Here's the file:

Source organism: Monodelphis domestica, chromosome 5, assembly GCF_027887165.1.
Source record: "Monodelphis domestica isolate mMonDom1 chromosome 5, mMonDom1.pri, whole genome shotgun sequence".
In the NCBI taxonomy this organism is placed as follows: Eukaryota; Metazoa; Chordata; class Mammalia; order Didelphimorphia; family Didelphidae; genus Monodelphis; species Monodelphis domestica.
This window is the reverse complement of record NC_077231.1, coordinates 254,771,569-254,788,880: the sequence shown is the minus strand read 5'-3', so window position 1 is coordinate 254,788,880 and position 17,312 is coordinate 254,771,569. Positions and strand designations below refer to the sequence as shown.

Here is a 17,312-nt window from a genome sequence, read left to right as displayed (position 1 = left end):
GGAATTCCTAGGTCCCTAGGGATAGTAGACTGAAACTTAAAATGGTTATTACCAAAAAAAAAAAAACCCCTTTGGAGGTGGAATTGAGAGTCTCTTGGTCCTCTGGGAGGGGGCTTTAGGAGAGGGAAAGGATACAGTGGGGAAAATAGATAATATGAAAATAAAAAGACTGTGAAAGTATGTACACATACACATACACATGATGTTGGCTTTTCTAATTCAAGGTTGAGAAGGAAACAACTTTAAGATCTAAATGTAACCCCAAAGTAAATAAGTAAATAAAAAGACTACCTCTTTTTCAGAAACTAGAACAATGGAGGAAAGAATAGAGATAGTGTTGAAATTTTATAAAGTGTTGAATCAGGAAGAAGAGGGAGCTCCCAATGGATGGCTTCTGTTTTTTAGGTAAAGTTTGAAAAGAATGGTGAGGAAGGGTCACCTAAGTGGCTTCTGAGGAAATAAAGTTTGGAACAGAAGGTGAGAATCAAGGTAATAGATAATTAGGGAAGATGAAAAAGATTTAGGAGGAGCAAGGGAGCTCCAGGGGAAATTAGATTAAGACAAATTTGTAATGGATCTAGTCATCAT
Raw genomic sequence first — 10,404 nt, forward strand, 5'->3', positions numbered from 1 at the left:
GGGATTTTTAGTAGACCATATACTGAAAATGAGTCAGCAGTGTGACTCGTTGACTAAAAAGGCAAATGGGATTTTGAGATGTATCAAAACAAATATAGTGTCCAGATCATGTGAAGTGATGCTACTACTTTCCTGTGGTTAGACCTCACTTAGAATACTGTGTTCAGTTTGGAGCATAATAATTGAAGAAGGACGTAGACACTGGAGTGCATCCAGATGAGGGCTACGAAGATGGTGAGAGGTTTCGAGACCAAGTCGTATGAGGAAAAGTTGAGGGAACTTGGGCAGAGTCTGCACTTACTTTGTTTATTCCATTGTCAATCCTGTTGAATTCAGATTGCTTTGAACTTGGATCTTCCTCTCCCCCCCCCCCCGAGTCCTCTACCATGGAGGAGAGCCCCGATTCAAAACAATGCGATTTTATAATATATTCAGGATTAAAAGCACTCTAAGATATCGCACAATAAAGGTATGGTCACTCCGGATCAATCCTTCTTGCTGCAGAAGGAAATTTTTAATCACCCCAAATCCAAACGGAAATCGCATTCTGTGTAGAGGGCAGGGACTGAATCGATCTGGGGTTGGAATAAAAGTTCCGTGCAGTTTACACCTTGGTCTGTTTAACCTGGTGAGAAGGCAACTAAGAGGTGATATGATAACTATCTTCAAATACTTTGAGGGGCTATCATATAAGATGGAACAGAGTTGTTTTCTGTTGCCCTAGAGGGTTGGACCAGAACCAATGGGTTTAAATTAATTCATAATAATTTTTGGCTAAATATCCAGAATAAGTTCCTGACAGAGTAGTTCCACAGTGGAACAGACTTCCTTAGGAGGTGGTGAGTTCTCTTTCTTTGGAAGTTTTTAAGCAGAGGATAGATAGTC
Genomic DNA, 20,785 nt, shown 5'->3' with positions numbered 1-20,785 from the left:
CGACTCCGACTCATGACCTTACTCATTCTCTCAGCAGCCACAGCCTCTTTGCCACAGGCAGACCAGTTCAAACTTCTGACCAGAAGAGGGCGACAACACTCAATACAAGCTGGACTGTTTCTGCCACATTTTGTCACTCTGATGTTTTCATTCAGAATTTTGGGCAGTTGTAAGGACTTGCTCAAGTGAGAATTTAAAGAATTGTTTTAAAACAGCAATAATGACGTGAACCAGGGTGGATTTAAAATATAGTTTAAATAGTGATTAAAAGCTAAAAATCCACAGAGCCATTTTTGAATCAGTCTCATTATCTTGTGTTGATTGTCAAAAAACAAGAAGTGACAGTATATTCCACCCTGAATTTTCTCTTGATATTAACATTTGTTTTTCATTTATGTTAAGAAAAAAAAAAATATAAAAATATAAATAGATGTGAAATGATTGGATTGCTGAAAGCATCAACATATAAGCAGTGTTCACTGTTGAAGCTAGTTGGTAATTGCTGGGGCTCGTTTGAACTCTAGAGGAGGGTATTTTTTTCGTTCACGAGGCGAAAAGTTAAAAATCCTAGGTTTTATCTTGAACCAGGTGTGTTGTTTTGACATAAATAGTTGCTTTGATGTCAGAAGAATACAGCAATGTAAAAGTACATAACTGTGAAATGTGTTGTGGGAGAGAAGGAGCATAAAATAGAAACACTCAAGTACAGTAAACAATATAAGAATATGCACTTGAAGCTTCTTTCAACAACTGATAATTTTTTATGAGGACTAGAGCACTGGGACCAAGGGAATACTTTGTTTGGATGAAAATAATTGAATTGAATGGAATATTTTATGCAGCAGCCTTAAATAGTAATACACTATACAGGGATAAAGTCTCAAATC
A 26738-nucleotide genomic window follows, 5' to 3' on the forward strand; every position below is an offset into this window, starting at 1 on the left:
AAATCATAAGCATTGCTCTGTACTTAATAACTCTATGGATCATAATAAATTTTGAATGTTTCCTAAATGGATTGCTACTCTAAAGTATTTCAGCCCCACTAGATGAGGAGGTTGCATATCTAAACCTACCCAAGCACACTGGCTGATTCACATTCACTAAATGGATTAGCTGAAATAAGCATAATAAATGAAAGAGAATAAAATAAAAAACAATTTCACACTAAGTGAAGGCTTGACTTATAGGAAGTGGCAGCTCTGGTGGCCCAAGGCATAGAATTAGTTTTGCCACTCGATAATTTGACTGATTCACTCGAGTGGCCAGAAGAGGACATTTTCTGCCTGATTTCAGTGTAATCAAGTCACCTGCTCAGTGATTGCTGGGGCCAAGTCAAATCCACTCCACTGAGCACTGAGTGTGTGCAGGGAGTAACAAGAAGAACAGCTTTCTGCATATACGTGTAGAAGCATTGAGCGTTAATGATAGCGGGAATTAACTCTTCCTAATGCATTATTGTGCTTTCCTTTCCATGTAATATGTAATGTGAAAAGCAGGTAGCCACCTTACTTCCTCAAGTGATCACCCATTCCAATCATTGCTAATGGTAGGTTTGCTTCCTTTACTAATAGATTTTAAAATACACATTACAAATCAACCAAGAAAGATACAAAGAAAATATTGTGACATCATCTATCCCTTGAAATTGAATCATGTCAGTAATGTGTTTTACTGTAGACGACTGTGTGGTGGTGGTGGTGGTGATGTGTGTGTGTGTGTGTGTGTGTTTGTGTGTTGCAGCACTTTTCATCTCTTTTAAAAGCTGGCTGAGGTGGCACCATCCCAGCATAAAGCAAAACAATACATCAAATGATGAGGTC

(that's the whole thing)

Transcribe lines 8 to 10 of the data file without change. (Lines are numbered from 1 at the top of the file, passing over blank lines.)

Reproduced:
GGGATTTTTAGTAGACCATATACTGAAAATGAGTCAGCAGTGTGACTCGTTGACTAAAAAGGCAAATGGGATTTTGAGATGTATCAAAACAAATATAGTGTCCAGATCATGTGAAGTGATGCTACTACTTTCCTGTGGTTAGACCTCACTTAGAATACTGTGTTCAGTTTGGAGCATAATAATTGAAGAAGGACGTAGACACTGGAGTGCATCCAGATGAGGGCTACGAAGATGGTGAGAGGTTTCGAGACCAAGTCGTATGAGGAAAAGTTGAGGGAACTTGGGCAGAGTCTGCACTTACTTTGTTTATTCCATTGTCAATCCTGTTGAATTCAGATTGCTTTGAACTTGGATCTTCCTCTCCCCCCCCCCCCGAGTCCTCTACCATGGAGGAGAGCCCCGATTCAAAACAATGCGATTTTATAATATATTCAGGATTAAAAGCACTCTAAGATATCGCACAATAAAGGTATGGTCACTCCGGATCAATCCTTCTTGCTGCAGAAGGAAATTTTTAATCACCCCAAATCCAAACGGAAATCGCATTCTGTGTAGAGGGCAGGGACTGAATCGATCTGGGGTTGGAATAAAAGTTCCGTGCAGTTTACACCTTGGTCTGTTTAACCTGGTGAGAAGGCAACTAAGAGGTGATATGATAACTATCTTCAAATACTTTGAGGGGCTATCATATAAGATGGAACAGAGTTGTTTTCTGTTGCCCTAGAGGGTTGGACCAGAACCAATGGGTTTAAATTAATTCATAATAATTTTTGGCTAAATATCCAGAATAAGTTCCTGACAGAGTAGTTCCACAGTGGAACAGACTTCCTTAGGAGGTGGTGAGTTCTCTTTCTTTGGAAGTTTTTAAGCAGAGGATAGATAGTC
Genomic DNA, 20,785 nt, shown 5'->3' with positions numbered 1-20,785 from the left:
CGACTCCGACTCATGACCTTACTCATTCTCTCAGCAGCCACAGCCTCTTTGCCACAGGCAGACCAGTTCAAACTTCTGACCAGAAGAGGGCGACAACACTCAATACAAGCTGGACTGTTTCTGCCACATTTTGTCACTCTGATGTTTTCATTCAGAATTTTGGGCAGTTGTAAGGACTTGCTCAAGTGAGAATTTAAAGAATTGTTTTAAAACAGCAATAATGACGTGAACCAGGGTGGATTTAAAATATAGTTTAAATAGTGATTAAAAGCTAAAAATCCACAGAGCCATTTTTGAATCAGTCTCATTATCTTGTGTTGATTGTCAAAAAACAAGAAGTGACAGTATATTCCACCCTGAATTTTCTCTTGATATTAACATTTGTTTTTCATTTATGTTAAGAAAAAAAAAAATATAAAAATATAAATAGATGTGAAATGATTGGATTGCTGAAAGCATCAACATATAAGCAGTGTTCACTGTTGAAGCTAGTTGGTAATTGCTGGGGCTCGTTTGAACTCTAGAGGAGGGTATTTTTTTCGTTCACGAGGCGAAAAGTTAAAAATCCTAGGTTTTATCTTGAACCAGGTGTGTTGTTTTGACATAAATAGTTGCTTTGATGTCAGAAGAATACAGCAATGTAAAAGTACATAACTGTGAAATGTGTTGTGGGAGAGAAGGAGCATAAAATAGAAACACTCAAGTACAGTAAACAATATAAGAATATGCACTTGAAGCTTCTTTCAACAACTGATAATTTTTTATGAGGACTAGAGCACTGGGACCAAGGGAATACTTTGTTTGGATGAAAATAATTGAATTGAATGGAATATTTTATGCAGCAGCCTTAAATAGTAATACACTATACAGGGATAAAGTCTCAAATC